ENG 493: Creative Non-Fiction

Prof. Bleeg 3 credits

          Creative nonfiction is an expansive genre that includes memoir, the personal essay, the lyric essay, and literary journalism. How published writers define creative nonfiction as an overall genre varies greatly. One reason for this is that truth and how one tells the truth are disputed territories. While writers disagree on what constitutes creative nonfiction, most agree that when one presents a piece of writing as nonfiction, it means the author has attempted to recollect and lay out real events to the best of his or her ability. Beyond that, how the writer goes about presenting the events is the creative part. So, we will not only discuss questions of truth and truth-telling, we will also engage with the tools and techniques writers employ to create artful and compelling works of nonfiction. These include techniques traditionally associated with fiction writers, such as developing characters, setting, scenes, dialogue, and conflict. The author must also find a focus, an individual voice and style, and perhaps most of all, a writer can never underestimate the importance and the power of specific, vivid details.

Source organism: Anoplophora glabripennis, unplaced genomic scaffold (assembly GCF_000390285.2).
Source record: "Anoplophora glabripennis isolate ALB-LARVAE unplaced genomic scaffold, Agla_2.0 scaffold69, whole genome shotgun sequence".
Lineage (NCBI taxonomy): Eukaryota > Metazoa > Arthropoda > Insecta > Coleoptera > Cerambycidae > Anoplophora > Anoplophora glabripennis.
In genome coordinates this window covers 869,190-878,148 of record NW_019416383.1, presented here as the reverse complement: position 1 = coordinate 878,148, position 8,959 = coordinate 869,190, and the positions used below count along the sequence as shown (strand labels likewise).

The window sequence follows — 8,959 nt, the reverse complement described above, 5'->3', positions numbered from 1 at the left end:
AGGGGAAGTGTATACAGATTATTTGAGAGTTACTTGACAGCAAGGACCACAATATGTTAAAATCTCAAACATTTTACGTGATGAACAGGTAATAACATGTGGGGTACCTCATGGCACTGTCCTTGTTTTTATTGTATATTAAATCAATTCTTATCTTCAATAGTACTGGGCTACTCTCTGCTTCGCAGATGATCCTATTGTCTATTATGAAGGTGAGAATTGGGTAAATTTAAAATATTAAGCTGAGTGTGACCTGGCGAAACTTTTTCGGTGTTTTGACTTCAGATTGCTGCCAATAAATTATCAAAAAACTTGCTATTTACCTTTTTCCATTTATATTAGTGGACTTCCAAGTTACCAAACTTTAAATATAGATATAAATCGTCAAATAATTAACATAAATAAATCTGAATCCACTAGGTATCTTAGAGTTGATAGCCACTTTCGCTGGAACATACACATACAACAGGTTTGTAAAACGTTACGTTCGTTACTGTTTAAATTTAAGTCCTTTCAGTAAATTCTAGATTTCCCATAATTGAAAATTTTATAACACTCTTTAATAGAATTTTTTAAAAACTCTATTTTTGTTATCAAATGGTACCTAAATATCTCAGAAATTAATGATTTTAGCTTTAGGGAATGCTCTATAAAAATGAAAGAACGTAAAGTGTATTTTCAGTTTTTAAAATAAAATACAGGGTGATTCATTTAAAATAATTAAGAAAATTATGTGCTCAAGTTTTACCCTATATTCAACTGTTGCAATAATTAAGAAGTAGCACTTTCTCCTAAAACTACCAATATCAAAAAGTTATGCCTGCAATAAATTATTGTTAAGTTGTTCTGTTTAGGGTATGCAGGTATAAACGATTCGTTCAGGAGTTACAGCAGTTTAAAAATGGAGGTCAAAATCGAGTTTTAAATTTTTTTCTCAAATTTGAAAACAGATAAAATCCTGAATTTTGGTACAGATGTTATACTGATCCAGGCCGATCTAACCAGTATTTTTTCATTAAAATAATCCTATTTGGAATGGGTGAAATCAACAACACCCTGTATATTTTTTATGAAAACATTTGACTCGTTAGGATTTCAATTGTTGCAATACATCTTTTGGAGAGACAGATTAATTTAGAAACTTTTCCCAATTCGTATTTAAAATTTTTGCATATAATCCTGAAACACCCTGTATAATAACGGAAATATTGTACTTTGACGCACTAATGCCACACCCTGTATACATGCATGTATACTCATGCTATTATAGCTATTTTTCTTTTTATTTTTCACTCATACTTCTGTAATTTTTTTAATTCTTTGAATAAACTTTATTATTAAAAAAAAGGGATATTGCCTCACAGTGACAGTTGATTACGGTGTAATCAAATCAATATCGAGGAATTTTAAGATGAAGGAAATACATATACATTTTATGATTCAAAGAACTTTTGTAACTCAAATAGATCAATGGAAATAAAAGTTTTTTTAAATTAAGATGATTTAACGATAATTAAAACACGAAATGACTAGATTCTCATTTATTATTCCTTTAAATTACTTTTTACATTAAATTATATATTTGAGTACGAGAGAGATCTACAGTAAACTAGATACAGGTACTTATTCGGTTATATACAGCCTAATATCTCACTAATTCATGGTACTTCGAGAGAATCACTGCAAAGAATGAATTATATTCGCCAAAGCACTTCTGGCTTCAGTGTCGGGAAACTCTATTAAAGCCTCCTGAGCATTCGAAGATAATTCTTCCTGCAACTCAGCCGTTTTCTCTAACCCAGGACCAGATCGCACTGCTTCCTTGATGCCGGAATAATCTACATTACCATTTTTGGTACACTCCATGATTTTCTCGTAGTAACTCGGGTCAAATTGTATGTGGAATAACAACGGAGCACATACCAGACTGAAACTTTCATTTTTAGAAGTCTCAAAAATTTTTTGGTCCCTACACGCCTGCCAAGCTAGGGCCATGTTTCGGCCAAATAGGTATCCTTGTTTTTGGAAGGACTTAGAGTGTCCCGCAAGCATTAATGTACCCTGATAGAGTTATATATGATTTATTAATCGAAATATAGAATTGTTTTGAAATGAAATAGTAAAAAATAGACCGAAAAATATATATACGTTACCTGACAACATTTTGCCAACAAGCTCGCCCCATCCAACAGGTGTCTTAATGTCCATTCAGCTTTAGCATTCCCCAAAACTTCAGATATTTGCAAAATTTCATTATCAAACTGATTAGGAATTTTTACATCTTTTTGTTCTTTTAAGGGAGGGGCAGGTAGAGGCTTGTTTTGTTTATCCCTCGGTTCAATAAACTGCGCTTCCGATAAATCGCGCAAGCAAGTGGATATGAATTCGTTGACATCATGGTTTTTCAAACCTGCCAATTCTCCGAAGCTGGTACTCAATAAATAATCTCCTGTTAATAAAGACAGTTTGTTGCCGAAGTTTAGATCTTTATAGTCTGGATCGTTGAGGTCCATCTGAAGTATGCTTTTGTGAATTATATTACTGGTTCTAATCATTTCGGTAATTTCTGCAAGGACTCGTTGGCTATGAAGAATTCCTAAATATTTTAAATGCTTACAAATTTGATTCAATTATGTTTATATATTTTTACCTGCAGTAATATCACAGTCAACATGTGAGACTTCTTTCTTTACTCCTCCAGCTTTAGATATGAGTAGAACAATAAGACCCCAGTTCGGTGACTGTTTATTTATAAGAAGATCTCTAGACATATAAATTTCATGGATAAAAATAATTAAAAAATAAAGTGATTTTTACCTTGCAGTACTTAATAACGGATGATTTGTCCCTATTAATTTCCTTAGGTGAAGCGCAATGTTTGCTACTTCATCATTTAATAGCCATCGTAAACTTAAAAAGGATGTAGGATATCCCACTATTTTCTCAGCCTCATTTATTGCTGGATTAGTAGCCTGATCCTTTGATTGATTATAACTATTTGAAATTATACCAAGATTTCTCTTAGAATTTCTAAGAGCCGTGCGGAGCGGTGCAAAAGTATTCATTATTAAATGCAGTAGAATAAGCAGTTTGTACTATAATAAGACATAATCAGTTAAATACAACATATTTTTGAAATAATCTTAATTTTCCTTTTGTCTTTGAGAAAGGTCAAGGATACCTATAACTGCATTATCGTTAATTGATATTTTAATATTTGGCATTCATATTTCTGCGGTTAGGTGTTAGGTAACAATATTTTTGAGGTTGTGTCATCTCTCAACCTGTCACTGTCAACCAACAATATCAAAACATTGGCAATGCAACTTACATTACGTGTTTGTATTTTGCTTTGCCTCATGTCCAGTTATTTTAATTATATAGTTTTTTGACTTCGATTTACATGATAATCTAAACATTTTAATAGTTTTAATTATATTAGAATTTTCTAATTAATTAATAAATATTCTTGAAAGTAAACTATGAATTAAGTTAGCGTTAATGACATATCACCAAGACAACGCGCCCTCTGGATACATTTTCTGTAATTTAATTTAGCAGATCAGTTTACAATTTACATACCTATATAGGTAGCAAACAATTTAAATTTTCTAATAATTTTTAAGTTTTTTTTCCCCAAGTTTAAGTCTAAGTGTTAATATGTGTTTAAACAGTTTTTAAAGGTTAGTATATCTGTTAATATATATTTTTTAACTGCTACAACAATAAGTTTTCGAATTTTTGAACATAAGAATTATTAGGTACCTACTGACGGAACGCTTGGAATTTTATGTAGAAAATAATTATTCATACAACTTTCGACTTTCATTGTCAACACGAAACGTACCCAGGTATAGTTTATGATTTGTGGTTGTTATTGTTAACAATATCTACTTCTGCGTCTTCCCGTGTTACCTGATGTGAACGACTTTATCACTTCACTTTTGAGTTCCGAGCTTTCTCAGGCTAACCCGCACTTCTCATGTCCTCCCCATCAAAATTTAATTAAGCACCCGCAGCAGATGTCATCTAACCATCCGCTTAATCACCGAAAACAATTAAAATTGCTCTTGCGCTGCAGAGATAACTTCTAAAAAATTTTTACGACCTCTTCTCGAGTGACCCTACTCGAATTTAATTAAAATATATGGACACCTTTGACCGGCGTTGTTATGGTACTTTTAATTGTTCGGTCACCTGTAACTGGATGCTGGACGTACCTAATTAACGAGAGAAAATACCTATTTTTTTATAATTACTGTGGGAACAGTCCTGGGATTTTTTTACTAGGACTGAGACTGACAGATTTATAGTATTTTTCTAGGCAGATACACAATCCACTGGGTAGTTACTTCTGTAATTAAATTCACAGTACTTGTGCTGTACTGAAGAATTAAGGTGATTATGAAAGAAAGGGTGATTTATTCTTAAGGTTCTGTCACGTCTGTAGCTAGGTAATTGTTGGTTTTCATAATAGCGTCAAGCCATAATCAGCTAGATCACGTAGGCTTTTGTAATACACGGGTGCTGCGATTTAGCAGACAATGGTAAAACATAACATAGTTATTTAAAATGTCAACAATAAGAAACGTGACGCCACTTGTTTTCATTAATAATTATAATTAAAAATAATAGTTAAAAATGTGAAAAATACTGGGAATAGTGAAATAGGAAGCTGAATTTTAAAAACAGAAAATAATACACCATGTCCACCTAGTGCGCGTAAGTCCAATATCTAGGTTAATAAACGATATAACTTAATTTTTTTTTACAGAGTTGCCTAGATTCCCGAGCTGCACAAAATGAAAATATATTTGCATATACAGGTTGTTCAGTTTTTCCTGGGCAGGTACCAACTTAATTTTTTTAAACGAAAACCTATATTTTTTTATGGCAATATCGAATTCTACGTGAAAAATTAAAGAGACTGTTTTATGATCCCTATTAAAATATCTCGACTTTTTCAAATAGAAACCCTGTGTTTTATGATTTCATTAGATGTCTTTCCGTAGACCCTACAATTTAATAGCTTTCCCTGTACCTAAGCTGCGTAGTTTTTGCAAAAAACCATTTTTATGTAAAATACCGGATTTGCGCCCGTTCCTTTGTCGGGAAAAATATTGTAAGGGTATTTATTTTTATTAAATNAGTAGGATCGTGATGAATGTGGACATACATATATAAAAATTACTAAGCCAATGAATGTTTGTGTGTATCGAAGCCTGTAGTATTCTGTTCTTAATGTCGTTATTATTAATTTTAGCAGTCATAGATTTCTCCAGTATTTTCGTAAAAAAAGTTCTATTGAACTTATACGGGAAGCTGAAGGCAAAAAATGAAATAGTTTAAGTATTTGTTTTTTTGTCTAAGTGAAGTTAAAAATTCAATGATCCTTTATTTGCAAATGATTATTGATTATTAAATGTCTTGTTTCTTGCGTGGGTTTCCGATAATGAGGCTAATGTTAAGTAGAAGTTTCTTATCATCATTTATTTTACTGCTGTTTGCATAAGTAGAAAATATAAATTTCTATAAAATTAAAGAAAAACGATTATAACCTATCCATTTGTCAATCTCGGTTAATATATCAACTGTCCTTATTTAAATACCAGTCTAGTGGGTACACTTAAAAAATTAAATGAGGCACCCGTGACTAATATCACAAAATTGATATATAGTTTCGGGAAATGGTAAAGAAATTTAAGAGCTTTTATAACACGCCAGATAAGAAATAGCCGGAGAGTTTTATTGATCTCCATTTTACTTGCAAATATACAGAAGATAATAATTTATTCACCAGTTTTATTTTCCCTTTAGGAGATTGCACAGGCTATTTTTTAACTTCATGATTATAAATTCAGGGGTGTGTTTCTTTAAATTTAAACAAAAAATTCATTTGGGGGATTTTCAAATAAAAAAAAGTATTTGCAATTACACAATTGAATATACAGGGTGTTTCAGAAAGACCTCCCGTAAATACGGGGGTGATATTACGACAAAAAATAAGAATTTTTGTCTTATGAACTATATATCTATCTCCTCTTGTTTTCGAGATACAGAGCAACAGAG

Another technique involves notes. Most authors do not have photographic memories, so they tend to take copious notes about what they observe and also what they were thinking at a particular time and in a particular place. These may include notes about what the posters in a doctor’s office say or details about Virginia’s recent earthquake, a 5.8 centered in Mineral, causing streetlights to jounce, liquor bottles to fall from stocked bars, and California to make fun of East Coast citizens. Such details can be culturally revealing. Writers also collect things—letters, articles, photographs—Oliver Sacks, for example, collects elements of the periodic table. Writers do research too. If you take away only one thing from this course, this is what you should take away: To a significant degree, it is the specificity of the details that sets good writing apart from the mediocre. Thus, one requirement of the course is to become accustomed to writing in a journal or small notebook. A notebook is a physical record of your attempts to notice the world in your mind and the world around you more deliberately. You will mine your journals and memories and do research to find the particulars that lead to incandescent, honest nonfiction.

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